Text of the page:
Domestic violence comprises a range of behaviors beyond physical and emotional abuse. Abusers often use violence, intimidation, degradation and isolation to deprive victims of their rights to physical security, dignity and respect. Evan Stark has been encouraging the use of “coercive control” to describe a course of oppressive behavior grounded in gender-based privilege. While all forms of abuse are about power and control, coercive control is a strategic form of ongoing oppression and terrorism that invades all arenas of women’s activity by limiting access to money and other basic resources. In addition, few elements of coercive control are currently considered criminal, or are only crimes when committed against strangers, which further complicates this issue within the context of domestic violence.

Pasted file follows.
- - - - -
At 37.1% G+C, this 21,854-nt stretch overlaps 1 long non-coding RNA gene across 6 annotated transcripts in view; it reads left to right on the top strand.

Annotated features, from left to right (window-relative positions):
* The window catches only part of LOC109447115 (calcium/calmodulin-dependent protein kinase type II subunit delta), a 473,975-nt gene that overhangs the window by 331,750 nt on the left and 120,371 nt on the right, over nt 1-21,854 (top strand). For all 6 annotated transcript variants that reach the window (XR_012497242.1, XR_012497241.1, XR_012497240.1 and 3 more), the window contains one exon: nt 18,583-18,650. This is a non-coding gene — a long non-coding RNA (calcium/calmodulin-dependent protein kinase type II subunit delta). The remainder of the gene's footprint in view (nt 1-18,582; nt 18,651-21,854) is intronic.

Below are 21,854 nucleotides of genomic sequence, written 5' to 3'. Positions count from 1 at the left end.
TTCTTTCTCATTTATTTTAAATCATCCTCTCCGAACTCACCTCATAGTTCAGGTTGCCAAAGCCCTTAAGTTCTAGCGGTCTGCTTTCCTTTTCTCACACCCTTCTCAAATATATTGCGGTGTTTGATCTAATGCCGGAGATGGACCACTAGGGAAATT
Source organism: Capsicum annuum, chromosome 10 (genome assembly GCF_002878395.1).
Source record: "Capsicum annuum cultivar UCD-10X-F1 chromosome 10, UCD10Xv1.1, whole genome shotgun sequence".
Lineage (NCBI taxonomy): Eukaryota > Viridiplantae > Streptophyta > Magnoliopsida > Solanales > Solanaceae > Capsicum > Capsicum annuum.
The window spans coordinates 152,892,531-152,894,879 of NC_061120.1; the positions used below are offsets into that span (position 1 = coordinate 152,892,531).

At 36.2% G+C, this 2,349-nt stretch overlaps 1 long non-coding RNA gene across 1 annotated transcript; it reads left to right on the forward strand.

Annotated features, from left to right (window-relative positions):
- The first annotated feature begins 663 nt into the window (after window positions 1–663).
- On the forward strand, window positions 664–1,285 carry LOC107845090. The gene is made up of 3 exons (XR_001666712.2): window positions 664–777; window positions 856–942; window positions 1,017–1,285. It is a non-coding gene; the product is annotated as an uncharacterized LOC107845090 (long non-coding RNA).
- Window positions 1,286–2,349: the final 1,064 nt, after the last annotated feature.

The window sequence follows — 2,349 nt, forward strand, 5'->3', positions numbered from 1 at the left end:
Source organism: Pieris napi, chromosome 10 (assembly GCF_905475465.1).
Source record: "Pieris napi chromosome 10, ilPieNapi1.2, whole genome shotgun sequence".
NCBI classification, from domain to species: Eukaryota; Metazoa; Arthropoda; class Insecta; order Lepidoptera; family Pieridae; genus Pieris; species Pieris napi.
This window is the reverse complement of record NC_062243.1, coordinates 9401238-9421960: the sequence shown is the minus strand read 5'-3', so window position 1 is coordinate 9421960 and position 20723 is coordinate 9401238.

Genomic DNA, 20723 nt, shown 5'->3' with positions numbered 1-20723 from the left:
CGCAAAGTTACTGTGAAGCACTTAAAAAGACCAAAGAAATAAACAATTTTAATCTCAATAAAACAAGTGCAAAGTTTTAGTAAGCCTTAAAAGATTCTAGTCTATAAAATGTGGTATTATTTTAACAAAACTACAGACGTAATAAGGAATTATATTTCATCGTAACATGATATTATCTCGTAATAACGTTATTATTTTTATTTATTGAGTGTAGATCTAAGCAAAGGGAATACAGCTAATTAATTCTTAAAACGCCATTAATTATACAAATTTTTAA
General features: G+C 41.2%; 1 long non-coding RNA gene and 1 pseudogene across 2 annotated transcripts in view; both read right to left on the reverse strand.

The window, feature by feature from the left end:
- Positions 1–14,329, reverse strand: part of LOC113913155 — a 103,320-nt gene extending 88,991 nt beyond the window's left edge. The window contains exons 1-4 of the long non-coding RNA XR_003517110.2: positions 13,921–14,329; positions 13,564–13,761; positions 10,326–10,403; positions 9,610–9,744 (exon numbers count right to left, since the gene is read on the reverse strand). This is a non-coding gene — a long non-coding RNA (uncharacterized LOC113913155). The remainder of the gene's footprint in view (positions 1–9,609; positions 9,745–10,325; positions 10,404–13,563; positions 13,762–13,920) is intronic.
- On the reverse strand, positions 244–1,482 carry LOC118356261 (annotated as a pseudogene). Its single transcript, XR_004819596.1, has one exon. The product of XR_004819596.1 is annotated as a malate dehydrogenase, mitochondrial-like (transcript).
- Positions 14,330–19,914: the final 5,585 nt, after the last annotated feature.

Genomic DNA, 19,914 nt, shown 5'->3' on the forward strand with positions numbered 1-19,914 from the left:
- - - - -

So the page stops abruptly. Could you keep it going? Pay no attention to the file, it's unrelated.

This Q and A was conducted with Evan Stark, Ph.D. MSW, a forensic social worker and Professor Emeritus at Rutgers University.
Q: What is Coercive Control?
A: Coercive control is a strategic course of oppressive behavior designed to secure and expand gender-based privilege by depriving women of their rights and liberties and establishing a regime of domination in personal life. This definition reminds us that women are often targets of violence. I wrote Coercive Control (Oxford, 2007) to examine the oppressive tactics some males used to dominate women.
Coercive control refers to abuse as a “strategic course of oppressive behavior,” meaning that battering is:
- rational, instrumental behavior and not a loss of control
- “ongoing” rather than episodic
- based on multiple tactics like violence, intimidation, degradation, isolation and control.
Sixty to 80% of abused women experience coercive control beyond physical and emotional abuse.